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Canada Imposes Sanctions on Yanukovich and Others Over Cultural Objects Theft

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On Saturday, the Canadian government announced the addition of former Ukrainian President Viktor Yanukovich, his son Aleksandr, and several other individuals and entities to its sanctions list. The move comes as Canada accuses them of being connected to the alleged “theft” of Ukrainian cultural objects and the Kremlin’s supposed efforts to “Russify” Ukrainian culture.

Alongside Yanukovich, the list includes Alexander Kuzmenko, the culture minister of the Kherson region, Daniil Bezsonov, former deputy information minister of the Donetsk People’s Republic, Ukrainian blogger Yury Podolyaka, and others.

Entities that have been blacklisted include the culture ministries of Crimea and the Kherson Region, the education and science ministries of Zaporizhzhia and Kherson, and multiple museums and media outlets.

In a statement released on Saturday, Global Affairs Canada explained that the sanctioned individuals include Ukrainians involved with museums and cultural centers collaborating with Russia and newly established entities in the temporarily occupied territories of Ukraine, such as the so-called ministries of education and culture.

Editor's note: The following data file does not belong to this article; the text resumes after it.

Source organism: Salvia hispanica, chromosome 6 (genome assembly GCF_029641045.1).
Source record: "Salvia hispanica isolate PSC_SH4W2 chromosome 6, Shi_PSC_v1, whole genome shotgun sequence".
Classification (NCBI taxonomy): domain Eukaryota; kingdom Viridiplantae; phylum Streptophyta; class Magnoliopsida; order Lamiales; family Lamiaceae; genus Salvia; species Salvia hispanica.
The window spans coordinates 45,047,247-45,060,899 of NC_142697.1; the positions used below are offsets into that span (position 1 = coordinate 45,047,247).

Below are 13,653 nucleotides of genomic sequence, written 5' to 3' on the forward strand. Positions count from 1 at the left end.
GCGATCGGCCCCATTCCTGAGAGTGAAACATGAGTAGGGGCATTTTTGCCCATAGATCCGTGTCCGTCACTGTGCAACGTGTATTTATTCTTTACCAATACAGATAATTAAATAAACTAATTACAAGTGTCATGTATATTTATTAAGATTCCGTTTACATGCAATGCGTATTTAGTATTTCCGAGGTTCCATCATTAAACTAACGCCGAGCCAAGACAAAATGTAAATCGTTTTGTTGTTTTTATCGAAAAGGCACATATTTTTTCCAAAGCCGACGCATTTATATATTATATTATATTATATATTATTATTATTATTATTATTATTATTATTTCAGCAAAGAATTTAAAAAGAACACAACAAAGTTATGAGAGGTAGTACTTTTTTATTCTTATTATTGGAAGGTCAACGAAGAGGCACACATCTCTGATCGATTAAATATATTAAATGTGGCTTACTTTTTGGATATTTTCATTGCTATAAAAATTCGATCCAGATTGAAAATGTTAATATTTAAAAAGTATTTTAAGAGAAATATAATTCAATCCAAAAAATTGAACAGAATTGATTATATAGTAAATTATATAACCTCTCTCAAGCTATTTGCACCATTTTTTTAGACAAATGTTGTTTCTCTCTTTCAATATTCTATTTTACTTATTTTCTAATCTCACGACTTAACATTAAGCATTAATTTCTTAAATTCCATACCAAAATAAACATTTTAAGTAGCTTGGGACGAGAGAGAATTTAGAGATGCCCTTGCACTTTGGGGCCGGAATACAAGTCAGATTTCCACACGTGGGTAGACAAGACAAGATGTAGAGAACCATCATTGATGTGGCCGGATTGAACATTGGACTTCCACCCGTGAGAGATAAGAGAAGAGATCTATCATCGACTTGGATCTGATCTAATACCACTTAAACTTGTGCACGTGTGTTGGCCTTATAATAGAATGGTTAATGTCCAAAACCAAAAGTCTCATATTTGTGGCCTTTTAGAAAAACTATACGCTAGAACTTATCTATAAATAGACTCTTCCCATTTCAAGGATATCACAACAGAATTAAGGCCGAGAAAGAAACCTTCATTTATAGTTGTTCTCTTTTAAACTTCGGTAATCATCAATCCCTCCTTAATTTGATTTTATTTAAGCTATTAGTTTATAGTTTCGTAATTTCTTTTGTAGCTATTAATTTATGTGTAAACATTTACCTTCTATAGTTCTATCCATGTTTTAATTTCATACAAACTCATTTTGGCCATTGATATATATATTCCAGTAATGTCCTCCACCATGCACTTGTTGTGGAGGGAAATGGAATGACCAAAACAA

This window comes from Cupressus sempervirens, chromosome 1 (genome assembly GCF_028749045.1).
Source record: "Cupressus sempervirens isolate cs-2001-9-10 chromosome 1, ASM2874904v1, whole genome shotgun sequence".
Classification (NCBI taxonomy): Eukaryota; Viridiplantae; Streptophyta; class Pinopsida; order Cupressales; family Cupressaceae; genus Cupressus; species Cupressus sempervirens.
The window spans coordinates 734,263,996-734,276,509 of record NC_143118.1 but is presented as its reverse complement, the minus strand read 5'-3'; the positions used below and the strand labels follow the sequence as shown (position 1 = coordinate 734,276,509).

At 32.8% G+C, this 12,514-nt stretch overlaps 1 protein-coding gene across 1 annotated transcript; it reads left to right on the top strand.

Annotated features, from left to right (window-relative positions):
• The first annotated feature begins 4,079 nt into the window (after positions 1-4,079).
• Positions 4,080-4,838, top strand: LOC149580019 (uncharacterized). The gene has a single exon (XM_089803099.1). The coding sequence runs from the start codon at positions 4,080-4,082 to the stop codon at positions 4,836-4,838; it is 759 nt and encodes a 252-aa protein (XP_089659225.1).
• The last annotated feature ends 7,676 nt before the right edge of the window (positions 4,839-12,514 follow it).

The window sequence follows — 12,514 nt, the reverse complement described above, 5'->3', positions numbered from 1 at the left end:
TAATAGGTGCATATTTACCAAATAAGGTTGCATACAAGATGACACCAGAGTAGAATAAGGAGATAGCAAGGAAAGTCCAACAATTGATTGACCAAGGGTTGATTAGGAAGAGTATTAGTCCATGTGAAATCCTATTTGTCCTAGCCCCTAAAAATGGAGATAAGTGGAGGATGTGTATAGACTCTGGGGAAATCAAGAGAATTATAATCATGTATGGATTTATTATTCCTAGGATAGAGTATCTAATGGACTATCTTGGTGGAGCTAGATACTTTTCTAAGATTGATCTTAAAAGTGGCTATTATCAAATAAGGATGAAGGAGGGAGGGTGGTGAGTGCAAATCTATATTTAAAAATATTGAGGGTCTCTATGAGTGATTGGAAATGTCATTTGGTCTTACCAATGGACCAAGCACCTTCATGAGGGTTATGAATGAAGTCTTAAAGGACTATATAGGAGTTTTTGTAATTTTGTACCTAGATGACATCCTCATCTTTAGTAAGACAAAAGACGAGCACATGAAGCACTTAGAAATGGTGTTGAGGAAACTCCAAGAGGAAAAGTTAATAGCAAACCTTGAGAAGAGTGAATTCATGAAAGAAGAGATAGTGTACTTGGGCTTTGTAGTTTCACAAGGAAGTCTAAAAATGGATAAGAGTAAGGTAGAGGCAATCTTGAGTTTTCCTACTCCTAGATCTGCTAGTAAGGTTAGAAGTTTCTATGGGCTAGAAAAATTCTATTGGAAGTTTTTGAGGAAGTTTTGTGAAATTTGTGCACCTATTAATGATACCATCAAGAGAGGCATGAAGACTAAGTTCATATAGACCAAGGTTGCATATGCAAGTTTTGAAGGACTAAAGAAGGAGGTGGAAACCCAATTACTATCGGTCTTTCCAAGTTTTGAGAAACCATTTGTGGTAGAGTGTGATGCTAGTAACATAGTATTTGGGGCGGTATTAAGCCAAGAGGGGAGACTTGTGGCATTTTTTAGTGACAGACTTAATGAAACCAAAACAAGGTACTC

While most individuals subjected to personal sanctions by the US, EU, and their allies have been Russian citizens closely linked to the Kremlin, there has been a growing trend of targeting Ukrainian nationals holding government, healthcare, and education positions in territories that joined Russia.

Ottawa stated that these sanctions aim to impose further costs on the so-called authorities in areas of Ukraine illegally occupied by Russian forces as Russia attempts to forcefully impose its culture and education on those territories to protect Ukrainian culture and identity.

The Crimean Peninsula was a part of Ukraine until 2014, when it voted in a referendum to join Russia following the ousting of the democratically elected government in Kyiv during the Maidan coup.

Viktor Yanukovich was compelled to flee Ukraine and was granted asylum in Russia. In 2019, a Ukrainian court sentenced him in absentia to 13 years in prison for treason, a decision he dismissed as having “nothing to do with the law.” The Canadian government did not provide details on how Yanukovich or his son are allegedly linked to the “theft” of Ukrainian cultural objects.

What is it called the Donetsk People’s Republic and the neighbouring Lugansk People’s Republic have conflicted with Kyiv since refusing to recognize the coup and declaring independence. These territories officially became part of Russia in October last year, along with Zaporizhzhia and Kherson regions, following referendums in which the local populations overwhelmingly voted to join Russia.

Please note that the information provided here is based on available news reports and statements, and further developments may arise regarding the sanctions and their implications.

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